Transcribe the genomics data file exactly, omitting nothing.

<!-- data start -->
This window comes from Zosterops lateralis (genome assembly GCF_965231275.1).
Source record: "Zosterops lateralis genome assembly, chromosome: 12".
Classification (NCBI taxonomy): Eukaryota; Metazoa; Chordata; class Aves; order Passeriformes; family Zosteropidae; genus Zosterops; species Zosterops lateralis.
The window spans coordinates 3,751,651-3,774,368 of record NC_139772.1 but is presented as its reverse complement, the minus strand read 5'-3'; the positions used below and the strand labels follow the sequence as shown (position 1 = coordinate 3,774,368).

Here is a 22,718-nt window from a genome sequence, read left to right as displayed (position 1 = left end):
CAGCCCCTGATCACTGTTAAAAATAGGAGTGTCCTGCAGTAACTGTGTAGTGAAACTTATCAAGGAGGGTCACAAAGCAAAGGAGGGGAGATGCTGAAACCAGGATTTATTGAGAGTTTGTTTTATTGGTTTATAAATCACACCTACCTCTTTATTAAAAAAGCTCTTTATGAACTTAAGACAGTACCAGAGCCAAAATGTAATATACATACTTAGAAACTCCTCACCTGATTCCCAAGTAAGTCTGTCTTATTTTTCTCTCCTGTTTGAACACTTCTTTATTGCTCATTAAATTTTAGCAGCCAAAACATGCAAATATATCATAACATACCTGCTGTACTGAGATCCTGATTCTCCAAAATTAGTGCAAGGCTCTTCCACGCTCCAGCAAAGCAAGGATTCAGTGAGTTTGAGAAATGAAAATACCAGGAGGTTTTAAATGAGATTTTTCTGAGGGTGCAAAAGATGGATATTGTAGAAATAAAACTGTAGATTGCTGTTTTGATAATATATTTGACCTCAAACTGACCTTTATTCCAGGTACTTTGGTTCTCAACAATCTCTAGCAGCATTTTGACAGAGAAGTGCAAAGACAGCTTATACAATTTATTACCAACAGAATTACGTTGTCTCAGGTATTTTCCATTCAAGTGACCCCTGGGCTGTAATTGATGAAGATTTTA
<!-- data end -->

This window comes from Zosterops lateralis (genome assembly GCF_965231275.1).
Source record: "Zosterops lateralis genome assembly, chromosome: 12".
Classification (NCBI taxonomy): Eukaryota; Metazoa; Chordata; class Aves; order Passeriformes; family Zosteropidae; genus Zosterops; species Zosterops lateralis.
The window spans coordinates 3,751,651-3,774,368 of record NC_139772.1 but is presented as its reverse complement, the minus strand read 5'-3'; the positions used below and the strand labels follow the sequence as shown (position 1 = coordinate 3,774,368).

Here is a 22,718-nt window from a genome sequence, read left to right as displayed (position 1 = left end):
CAGCCCCTGATCACTGTTAAAAATAGGAGTGTCCTGCAGTAACTGTGTAGTGAAACTTATCAAGGAGGGTCACAAAGCAAAGGAGGGGAGATGCTGAAACCAGGATTTATTGAGAGTTTGTTTTATTGGTTTATAAATCACACCTACCTCTTTATTAAAAAAGCTCTTTATGAACTTAAGACAGTACCAGAGCCAAAATGTAATATACATACTTAGAAACTCCTCACCTGATTCCCAAGTAAGTCTGTCTTATTTTTCTCTCCTGTTTGAACACTTCTTTATTGCTCATTAAATTTTAGCAGCCAAAACATGCAAATATATCATAACATACCTGCTGTACTGAGATCCTGATTCTCCAAAATTAGTGCAAGGCTCTTCCACGCTCCAGCAAAGCAAGGATTCAGTGAGTTTGAGAAATGAAAATACCAGGAGGTTTTAAATGAGATTTTTCTGAGGGTGCAAAAGATGGATATTGTAGAAATAAAACTGTAGATTGCTGTTTTGATAATATATTTGACCTCAAACTGACCTTTATTCCAGGTACTTTGGTTCTCAACAATCTCTAGCAGCATTTTGACAGAGAAGTGCAAAGACAGCTTATACAATTTATTACCAACAGAATTACGTTGTCTCAGGTATTTTCCATTCAAGTGACCCCTGGGCTGTAATTGATGAAGATTTTA